Experimental

GC conditions

GC system:

7890A GC

Column:

HP-5MS column, 30 m length, 0.25 mm I.D., and 0.25 μm film thickness (Agilent Technologies)

Carrier gas:

Helium 1 mL/min

Temp. gradient:

Initial 70 °C, 5 °C/min to 310 °C, hold 1 min

Injection type:

split mode (split 4:1)

Injector temp.:

230 °C

Injection vol.:

1 μL

Make-up gas:

Nitrogen 400 mL/min

Transfer line temp.:

310 °C

MS conditions

MS system:

SYNAPT G2-S HDMS

Mode of operation:

TOF-MSE

Ionization:

APGC

Corona current:

3 μA

Cone voltage:

20 V

Source temp.:

150 °C

Cone gas:

10 L/h

Auxiliary gas flow:

500 L/h

MS gas:

Nitrogen

Acquisition range:

50 to 1200

Transfer CE:

Ramp 20 to 40 V

Data management

Progenesis QI Software v1.0

MassLynx Software v4.1 SCN870

Sample preparation

Arabidopsis thaliana seeds were grown under controlled conditions. Seedlings were harvested and polar metabolites were extracted and derivatized. The dried polar phase was methoximated for 90 minutes at 45 °C and trimethylsilylated for 30 minutes at 37 °C. 

Results and Discussion

APGC-MS analysis of commercially available pure reference compounds of known plant metabolites was performed. Following the analysis, an in-house APGC reference database was created containing retention times, and accurate mass-to-charge ratio (m/z) for precursor and fragment ions (Figure 2). APGC provided abundant molecular ions with minimal fragmentation at low collision energy (Figure 2A). To add confidence to compound identification, collision energy was ramped from 20 to 40 eV in the high energy function to generate maximum information from fragment ions (Figure 2A). Due to the use of charge exchange chemical ionization, elevated collision energy data resulted in a spectrum similar to the traditional EI data (Figure 2B).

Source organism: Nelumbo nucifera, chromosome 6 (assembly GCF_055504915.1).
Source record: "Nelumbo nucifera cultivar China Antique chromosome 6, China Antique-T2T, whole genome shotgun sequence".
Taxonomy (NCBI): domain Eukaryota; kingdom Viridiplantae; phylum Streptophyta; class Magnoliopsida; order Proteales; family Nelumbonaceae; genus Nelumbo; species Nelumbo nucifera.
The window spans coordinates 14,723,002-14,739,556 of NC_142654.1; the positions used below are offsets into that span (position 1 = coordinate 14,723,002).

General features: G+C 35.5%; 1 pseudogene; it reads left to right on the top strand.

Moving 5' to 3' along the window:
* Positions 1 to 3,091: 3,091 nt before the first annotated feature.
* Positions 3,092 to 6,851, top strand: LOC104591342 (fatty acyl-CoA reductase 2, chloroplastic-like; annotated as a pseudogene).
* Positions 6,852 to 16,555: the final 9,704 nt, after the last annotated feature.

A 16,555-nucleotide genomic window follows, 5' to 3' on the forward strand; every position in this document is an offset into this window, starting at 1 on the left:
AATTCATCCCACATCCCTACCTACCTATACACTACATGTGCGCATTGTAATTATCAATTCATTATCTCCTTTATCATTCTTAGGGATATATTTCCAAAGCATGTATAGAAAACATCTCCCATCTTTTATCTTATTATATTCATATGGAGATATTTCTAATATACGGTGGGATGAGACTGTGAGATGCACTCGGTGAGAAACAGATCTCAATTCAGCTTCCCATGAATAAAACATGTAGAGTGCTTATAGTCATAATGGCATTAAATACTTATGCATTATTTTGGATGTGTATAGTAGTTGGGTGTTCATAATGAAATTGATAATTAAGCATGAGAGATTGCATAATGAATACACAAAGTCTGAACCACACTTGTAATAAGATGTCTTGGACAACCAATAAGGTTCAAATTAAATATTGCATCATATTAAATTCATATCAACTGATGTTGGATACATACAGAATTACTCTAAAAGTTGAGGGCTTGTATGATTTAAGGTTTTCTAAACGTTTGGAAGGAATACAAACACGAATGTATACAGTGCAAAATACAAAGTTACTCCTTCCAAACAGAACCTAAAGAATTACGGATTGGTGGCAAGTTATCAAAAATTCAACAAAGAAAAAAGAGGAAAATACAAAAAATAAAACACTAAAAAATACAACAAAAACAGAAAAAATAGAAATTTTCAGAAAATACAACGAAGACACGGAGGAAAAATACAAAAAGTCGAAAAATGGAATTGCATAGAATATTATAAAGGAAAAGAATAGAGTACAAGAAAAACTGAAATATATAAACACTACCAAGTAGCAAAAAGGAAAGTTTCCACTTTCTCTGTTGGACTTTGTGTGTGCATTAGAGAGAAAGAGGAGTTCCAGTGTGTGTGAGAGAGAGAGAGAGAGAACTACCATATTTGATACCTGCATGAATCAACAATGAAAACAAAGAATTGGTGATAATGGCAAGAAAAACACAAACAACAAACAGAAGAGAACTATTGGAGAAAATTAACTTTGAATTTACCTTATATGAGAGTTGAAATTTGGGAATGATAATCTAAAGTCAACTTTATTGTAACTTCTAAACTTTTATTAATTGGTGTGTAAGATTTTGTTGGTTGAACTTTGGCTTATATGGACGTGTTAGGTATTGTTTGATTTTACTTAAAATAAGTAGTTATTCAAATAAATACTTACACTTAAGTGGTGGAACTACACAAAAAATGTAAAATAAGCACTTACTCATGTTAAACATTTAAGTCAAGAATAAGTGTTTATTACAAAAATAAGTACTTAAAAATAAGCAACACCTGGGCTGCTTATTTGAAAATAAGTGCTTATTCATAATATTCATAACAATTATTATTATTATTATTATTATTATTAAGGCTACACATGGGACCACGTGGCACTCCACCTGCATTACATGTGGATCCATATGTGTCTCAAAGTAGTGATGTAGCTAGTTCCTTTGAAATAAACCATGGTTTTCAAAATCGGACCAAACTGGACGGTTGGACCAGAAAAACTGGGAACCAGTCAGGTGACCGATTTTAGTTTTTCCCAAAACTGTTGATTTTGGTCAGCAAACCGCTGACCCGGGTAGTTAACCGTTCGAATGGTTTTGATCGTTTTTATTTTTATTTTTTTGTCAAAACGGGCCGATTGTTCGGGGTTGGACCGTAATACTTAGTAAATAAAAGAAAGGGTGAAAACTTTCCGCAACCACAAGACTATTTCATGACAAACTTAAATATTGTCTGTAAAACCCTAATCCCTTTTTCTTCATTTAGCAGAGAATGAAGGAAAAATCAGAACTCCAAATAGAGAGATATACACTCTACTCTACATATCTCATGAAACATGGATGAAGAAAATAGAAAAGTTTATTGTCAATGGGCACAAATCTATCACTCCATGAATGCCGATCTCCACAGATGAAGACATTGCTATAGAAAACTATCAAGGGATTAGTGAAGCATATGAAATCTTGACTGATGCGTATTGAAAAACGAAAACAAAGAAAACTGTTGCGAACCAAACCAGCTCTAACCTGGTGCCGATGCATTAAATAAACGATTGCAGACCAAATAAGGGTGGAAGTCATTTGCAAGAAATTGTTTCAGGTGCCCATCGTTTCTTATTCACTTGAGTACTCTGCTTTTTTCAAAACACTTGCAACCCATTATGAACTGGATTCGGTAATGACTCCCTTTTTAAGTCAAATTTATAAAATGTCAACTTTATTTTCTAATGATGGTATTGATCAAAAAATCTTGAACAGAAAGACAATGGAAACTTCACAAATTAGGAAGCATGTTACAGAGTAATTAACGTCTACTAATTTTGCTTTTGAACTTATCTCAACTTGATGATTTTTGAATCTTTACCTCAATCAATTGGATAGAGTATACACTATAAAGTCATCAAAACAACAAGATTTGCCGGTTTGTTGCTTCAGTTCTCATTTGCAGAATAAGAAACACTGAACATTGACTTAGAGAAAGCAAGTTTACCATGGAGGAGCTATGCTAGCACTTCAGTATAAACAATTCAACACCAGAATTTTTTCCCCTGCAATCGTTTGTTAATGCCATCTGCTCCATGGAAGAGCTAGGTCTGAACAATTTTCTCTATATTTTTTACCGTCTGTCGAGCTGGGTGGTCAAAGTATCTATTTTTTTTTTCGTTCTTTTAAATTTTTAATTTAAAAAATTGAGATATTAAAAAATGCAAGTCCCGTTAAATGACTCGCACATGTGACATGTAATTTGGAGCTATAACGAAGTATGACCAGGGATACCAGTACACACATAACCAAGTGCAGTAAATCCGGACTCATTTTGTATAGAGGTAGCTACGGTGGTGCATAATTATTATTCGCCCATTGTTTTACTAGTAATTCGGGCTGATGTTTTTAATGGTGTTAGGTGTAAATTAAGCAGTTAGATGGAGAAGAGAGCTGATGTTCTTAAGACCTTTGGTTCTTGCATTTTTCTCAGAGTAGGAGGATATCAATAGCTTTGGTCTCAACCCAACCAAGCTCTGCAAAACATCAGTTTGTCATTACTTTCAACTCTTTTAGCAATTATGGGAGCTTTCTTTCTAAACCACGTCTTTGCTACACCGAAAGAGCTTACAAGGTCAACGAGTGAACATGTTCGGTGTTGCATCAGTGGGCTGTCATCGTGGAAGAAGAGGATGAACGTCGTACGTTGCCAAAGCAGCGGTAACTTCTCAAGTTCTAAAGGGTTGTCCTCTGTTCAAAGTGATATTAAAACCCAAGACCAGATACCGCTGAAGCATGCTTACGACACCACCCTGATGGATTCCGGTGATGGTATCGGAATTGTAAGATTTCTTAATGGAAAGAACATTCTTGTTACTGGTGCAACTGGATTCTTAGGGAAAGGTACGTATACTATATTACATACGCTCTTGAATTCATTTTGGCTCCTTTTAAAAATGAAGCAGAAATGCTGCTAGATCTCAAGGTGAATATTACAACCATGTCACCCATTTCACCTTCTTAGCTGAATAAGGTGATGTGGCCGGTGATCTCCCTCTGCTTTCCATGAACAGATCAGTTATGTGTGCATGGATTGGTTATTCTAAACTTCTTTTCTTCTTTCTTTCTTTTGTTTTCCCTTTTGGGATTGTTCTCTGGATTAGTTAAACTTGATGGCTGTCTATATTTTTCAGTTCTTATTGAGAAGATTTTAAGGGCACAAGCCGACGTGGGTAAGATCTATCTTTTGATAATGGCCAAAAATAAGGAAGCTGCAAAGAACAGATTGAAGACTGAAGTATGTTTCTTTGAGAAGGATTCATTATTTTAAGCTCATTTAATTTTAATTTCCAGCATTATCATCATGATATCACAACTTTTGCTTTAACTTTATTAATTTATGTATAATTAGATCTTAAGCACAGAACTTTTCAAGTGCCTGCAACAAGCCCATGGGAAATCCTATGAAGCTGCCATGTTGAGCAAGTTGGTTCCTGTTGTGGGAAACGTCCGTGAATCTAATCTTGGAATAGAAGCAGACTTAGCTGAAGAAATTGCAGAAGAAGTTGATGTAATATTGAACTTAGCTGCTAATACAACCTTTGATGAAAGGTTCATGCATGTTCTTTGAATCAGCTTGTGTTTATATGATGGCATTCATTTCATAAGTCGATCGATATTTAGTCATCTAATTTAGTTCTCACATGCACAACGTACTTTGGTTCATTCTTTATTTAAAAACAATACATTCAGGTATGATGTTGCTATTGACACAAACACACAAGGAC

Figure 2. A) Synthetic reference standards were derivatized and analyzed by APGC-SYNAPT HDMS using MSE acquisition mode. This mode alternates between low and elevated collision energy to acquire both precursor and product ion information in a single analytical run. Advanced software algorithms align precursor and fragment spectra according to retention time and links them together. An in-house database of derivatized precursors and fragments, and retention times was created. B) EI spectrum of derivatized malic acid, obtained from the NIST library, was comparable with the MSE spectrum obtained by ramping up the collision energy from 20 to 40 eV in the high energy function.

Plant extracts were analyzed using APGC-TOF MSE and raw data were imported to Progenesis QI Software for processing and analysis (Figure 3A and B). Multivariate statistical analysis highlighted the molecular differences between groups of samples (Figure 4A and B). The Progenesis QI search engine Metascope allowed us to query experimentally-derived or in-house databases. We were able to customize the search parameters for the metabolite identification according to multiple orthogonal measures such as mass accuracy, retention time and fragmentation matching (Figure 4C). Additionally, if ion mobility is activated, collision cross-section (CCS) data, which reflect the ionic shape of the metabolites in the gas phase, can also be mined for identification.